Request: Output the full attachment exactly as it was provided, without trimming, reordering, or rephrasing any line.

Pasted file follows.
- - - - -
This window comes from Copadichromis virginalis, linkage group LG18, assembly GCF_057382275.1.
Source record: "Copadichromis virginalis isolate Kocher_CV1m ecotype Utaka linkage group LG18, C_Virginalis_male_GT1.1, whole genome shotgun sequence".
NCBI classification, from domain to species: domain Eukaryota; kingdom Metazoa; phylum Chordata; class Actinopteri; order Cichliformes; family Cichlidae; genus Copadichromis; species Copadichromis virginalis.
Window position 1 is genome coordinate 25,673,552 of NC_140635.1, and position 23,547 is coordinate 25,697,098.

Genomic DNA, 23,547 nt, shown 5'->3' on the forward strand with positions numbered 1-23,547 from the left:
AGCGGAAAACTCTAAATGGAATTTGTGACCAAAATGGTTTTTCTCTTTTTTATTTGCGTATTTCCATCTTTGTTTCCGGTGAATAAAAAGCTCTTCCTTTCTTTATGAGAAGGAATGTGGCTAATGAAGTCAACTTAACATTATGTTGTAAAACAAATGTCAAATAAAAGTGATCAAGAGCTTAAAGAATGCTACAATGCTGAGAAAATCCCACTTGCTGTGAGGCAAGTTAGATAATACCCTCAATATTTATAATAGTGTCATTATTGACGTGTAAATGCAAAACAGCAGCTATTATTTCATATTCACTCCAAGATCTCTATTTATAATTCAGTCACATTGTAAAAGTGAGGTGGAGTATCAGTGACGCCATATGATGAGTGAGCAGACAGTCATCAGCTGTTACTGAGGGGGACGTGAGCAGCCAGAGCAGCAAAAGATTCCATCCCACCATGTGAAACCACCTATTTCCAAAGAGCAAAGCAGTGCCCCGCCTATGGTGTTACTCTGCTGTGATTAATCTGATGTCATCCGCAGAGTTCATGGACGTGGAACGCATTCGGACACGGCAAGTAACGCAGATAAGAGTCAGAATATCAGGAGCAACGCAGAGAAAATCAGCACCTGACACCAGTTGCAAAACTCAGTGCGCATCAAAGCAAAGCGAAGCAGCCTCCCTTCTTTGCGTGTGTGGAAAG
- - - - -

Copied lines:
This window comes from Copadichromis virginalis, linkage group LG18, assembly GCF_057382275.1.
Source record: "Copadichromis virginalis isolate Kocher_CV1m ecotype Utaka linkage group LG18, C_Virginalis_male_GT1.1, whole genome shotgun sequence".
NCBI classification, from domain to species: domain Eukaryota; kingdom Metazoa; phylum Chordata; class Actinopteri; order Cichliformes; family Cichlidae; genus Copadichromis; species Copadichromis virginalis.
Window position 1 is genome coordinate 25,673,552 of NC_140635.1, and position 23,547 is coordinate 25,697,098.

Genomic DNA, 23,547 nt, shown 5'->3' on the forward strand with positions numbered 1-23,547 from the left:
AGCGGAAAACTCTAAATGGAATTTGTGACCAAAATGGTTTTTCTCTTTTTTATTTGCGTATTTCCATCTTTGTTTCCGGTGAATAAAAAGCTCTTCCTTTCTTTATGAGAAGGAATGTGGCTAATGAAGTCAACTTAACATTATGTTGTAAAACAAATGTCAAATAAAAGTGATCAAGAGCTTAAAGAATGCTACAATGCTGAGAAAATCCCACTTGCTGTGAGGCAAGTTAGATAATACCCTCAATATTTATAATAGTGTCATTATTGACGTGTAAATGCAAAACAGCAGCTATTATTTCATATTCACTCCAAGATCTCTATTTATAATTCAGTCACATTGTAAAAGTGAGGTGGAGTATCAGTGACGCCATATGATGAGTGAGCAGACAGTCATCAGCTGTTACTGAGGGGGACGTGAGCAGCCAGAGCAGCAAAAGATTCCATCCCACCATGTGAAACCACCTATTTCCAAAGAGCAAAGCAGTGCCCCGCCTATGGTGTTACTCTGCTGTGATTAATCTGATGTCATCCGCAGAGTTCATGGACGTGGAACGCATTCGGACACGGCAAGTAACGCAGATAAGAGTCAGAATATCAGGAGCAACGCAGAGAAAATCAGCACCTGACACCAGTTGCAAAACTCAGTGCGCATCAAAGCAAAGCGAAGCAGCCTCCCTTCTTTGCGTGTGTGGAAAG